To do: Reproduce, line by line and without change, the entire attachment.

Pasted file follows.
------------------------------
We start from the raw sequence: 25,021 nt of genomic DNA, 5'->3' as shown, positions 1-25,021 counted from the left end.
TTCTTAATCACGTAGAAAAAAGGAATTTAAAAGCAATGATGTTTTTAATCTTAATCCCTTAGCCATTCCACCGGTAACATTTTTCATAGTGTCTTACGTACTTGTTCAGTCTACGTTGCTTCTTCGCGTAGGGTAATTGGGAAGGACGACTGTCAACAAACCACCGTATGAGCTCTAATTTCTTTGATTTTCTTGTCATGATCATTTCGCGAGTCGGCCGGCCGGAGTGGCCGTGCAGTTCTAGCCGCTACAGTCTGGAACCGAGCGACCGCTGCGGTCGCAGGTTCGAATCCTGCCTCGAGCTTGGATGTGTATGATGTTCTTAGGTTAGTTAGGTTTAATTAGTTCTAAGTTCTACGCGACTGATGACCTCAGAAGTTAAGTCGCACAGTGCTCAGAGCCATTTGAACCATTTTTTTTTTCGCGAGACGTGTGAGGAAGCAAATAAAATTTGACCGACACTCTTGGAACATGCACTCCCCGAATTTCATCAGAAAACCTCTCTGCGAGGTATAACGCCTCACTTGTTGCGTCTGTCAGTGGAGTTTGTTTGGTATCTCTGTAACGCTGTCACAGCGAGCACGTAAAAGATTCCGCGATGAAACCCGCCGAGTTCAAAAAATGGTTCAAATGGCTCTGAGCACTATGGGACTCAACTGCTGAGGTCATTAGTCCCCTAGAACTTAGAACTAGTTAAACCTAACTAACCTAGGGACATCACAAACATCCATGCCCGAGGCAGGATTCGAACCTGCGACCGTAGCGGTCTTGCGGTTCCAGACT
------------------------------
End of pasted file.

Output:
We start from the raw sequence: 25,021 nt of genomic DNA, 5'->3' as shown, positions 1-25,021 counted from the left end.
TTCTTAATCACGTAGAAAAAAGGAATTTAAAAGCAATGATGTTTTTAATCTTAATCCCTTAGCCATTCCACCGGTAACATTTTTCATAGTGTCTTACGTACTTGTTCAGTCTACGTTGCTTCTTCGCGTAGGGTAATTGGGAAGGACGACTGTCAACAAACCACCGTATGAGCTCTAATTTCTTTGATTTTCTTGTCATGATCATTTCGCGAGTCGGCCGGCCGGAGTGGCCGTGCAGTTCTAGCCGCTACAGTCTGGAACCGAGCGACCGCTGCGGTCGCAGGTTCGAATCCTGCCTCGAGCTTGGATGTGTATGATGTTCTTAGGTTAGTTAGGTTTAATTAGTTCTAAGTTCTACGCGACTGATGACCTCAGAAGTTAAGTCGCACAGTGCTCAGAGCCATTTGAACCATTTTTTTTTTCGCGAGACGTGTGAGGAAGCAAATAAAATTTGACCGACACTCTTGGAACATGCACTCCCCGAATTTCATCAGAAAACCTCTCTGCGAGGTATAACGCCTCACTTGTTGCGTCTGTCAGTGGAGTTTGTTTGGTATCTCTGTAACGCTGTCACAGCGAGCACGTAAAAGATTCCGCGATGAAACCCGCCGAGTTCAAAAAATGGTTCAAATGGCTCTGAGCACTATGGGACTCAACTGCTGAGGTCATTAGTCCCCTAGAACTTAGAACTAGTTAAACCTAACTAACCTAGGGACATCACAAACATCCATGCCCGAGGCAGGATTCGAACCTGCGACCGTAGCGGTCTTGCGGTTCCAGACT